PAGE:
Xinye Xus work: Repair Charm

Xinye's works focus on daily life, and through the mastery of sterling silver, copper and other metal materials, she carries out artistic practice in the fields of painting, Jewellery and utensils. In her work, the cup is something that people get along with every day. Use exaggerated restoration to express its specialness and importance. Cups are very common items in our lives. They carry so many beautiful things. Such as memory fragments in life. It can represent life, with the cup as the main body. The traces of repair are all over the outer wall of the cup. Then the artist can use the patches to make the handle of the cup to achieve a decorative effect. Instead of making the cup look cracked because that would be impractical, she made a small part of the coffee cup tray look cracked and then repaired it. The memories they carry are timeless, but they themselves are not. Happy scenes can be taken as photos, and relatives who miss you far away can write letters. Time spent with you, childhood memories, every bit of life, whether it is important or commemorative items are worth cherishing. And those objects that are turned out and looked at from time to time due to longing are also prone to aging. Artists want to repair objects in life, but they also want to protect the time spent with them.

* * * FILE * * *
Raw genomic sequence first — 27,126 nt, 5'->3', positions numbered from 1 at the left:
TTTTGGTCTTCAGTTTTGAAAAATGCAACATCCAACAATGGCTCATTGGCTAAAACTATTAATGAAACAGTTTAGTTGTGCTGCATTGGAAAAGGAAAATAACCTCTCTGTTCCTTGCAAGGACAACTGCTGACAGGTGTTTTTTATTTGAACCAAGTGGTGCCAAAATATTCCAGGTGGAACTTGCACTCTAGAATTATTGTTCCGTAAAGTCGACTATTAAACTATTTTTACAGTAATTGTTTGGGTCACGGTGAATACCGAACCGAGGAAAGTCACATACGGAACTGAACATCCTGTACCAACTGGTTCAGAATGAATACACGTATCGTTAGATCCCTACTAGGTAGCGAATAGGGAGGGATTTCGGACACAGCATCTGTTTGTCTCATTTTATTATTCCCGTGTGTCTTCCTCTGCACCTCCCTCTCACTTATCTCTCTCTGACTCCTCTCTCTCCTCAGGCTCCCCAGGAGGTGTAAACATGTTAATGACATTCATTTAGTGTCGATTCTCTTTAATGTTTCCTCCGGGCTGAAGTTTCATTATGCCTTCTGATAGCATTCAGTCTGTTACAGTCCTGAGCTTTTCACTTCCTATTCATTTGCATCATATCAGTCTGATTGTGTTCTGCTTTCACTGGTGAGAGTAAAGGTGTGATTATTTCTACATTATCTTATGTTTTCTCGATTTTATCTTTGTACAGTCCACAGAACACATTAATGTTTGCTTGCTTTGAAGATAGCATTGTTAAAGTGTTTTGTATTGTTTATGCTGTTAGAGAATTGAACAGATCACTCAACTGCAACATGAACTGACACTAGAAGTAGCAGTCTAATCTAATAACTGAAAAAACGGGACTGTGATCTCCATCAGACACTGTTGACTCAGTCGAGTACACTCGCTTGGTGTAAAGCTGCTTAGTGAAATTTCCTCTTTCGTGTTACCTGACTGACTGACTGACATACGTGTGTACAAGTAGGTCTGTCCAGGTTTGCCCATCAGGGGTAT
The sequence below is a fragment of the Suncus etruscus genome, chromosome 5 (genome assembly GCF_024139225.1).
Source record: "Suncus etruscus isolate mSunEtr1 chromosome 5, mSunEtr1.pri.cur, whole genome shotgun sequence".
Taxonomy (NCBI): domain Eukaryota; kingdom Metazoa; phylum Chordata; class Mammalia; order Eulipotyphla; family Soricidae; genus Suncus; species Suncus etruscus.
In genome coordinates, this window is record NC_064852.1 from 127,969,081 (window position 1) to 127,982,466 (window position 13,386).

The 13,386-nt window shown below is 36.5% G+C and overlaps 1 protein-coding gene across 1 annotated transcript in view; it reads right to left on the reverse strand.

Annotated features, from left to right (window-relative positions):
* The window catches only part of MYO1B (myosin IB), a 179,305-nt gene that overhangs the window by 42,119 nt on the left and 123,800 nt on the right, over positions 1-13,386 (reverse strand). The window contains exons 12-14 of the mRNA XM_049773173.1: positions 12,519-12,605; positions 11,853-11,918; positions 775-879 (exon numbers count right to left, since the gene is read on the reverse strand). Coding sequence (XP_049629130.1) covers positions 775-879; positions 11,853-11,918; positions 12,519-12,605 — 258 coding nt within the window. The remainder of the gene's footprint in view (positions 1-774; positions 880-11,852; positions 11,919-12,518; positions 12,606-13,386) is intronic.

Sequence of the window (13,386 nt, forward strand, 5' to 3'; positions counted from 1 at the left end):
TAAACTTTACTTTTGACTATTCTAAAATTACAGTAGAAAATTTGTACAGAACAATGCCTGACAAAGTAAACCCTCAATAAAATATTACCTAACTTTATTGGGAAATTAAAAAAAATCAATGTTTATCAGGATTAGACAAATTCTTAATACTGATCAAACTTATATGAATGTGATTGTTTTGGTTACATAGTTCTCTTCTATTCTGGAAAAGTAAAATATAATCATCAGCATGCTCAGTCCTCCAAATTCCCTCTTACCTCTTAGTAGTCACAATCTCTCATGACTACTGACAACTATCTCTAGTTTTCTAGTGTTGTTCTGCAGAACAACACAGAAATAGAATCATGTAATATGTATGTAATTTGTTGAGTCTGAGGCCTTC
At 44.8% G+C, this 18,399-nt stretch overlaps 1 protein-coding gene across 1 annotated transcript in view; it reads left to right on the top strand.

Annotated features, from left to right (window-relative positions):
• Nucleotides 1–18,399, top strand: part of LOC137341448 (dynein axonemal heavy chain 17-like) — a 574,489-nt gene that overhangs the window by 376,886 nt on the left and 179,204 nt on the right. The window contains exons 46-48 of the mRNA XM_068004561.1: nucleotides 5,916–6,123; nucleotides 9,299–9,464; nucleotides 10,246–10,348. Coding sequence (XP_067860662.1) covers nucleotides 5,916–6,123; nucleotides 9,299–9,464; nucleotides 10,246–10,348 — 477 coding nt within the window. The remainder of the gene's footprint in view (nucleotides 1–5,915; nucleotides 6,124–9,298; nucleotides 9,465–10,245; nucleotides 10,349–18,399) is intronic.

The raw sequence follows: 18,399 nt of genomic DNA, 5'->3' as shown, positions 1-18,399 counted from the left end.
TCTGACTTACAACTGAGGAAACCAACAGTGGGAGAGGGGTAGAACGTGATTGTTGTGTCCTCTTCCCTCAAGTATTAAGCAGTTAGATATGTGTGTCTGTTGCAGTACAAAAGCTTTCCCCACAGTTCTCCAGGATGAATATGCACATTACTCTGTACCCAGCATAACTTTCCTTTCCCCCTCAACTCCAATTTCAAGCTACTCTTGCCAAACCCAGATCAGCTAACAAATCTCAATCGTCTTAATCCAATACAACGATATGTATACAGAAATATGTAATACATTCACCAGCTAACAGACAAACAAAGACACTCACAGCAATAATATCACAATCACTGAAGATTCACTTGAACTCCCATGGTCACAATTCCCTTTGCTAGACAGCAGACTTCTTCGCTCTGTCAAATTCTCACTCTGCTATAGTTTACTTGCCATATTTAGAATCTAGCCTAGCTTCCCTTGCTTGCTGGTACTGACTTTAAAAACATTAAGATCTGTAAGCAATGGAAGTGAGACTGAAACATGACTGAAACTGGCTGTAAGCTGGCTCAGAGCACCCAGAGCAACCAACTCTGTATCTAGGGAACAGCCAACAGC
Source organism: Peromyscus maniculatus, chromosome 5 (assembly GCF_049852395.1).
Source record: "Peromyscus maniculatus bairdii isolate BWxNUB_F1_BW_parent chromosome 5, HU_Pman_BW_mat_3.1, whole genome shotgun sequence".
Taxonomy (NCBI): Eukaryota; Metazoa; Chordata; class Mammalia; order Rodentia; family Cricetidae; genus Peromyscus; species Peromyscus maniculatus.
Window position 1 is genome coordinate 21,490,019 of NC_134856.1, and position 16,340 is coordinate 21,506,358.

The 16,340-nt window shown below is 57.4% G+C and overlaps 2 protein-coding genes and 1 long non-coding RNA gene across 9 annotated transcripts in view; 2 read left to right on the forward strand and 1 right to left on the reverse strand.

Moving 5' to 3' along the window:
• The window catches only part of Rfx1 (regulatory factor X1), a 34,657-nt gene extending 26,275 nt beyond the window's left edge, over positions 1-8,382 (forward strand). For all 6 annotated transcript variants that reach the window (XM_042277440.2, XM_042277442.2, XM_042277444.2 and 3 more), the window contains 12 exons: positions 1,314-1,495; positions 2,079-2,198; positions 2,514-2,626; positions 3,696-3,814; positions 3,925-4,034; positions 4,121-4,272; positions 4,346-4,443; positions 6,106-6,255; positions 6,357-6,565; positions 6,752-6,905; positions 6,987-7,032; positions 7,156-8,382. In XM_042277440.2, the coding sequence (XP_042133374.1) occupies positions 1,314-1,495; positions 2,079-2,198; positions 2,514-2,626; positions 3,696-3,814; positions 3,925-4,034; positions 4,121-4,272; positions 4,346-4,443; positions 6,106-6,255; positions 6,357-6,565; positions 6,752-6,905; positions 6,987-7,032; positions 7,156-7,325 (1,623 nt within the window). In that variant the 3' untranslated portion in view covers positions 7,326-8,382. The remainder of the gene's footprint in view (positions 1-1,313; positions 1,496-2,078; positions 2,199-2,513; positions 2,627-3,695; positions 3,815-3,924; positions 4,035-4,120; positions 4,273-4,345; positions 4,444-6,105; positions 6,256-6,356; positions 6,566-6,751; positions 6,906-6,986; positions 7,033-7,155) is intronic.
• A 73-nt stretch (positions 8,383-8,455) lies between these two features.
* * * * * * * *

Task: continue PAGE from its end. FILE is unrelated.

New Media

Zhilu Cheng’s new media work: Unreal Plants

Zhilu Cheng’s new media work is based on digital technology and explores the possibilities between real and imaginary, actual truth and illusion in the field of jewellery. As an assistant professor of jewelry design at Beijing Institute of Fashion Technology, she deconstructs and recombines the fundamental elements of jewellery design such as gems, settings, and chains, and integrating the shapes of plants and flowers from nature, a brand-new "digital form" is created. These "Unreal Plants" continuously generate, sprout, and grow in the virtual space, ultimately presenting a virtual landscape of a jewellery botanical garden, offering viewers a captivating virtual visual feast. The introduction of new technology is not only an experimental exploration of digital art and traditional craftsmanship but also a novel interactive experience between the audience and the art.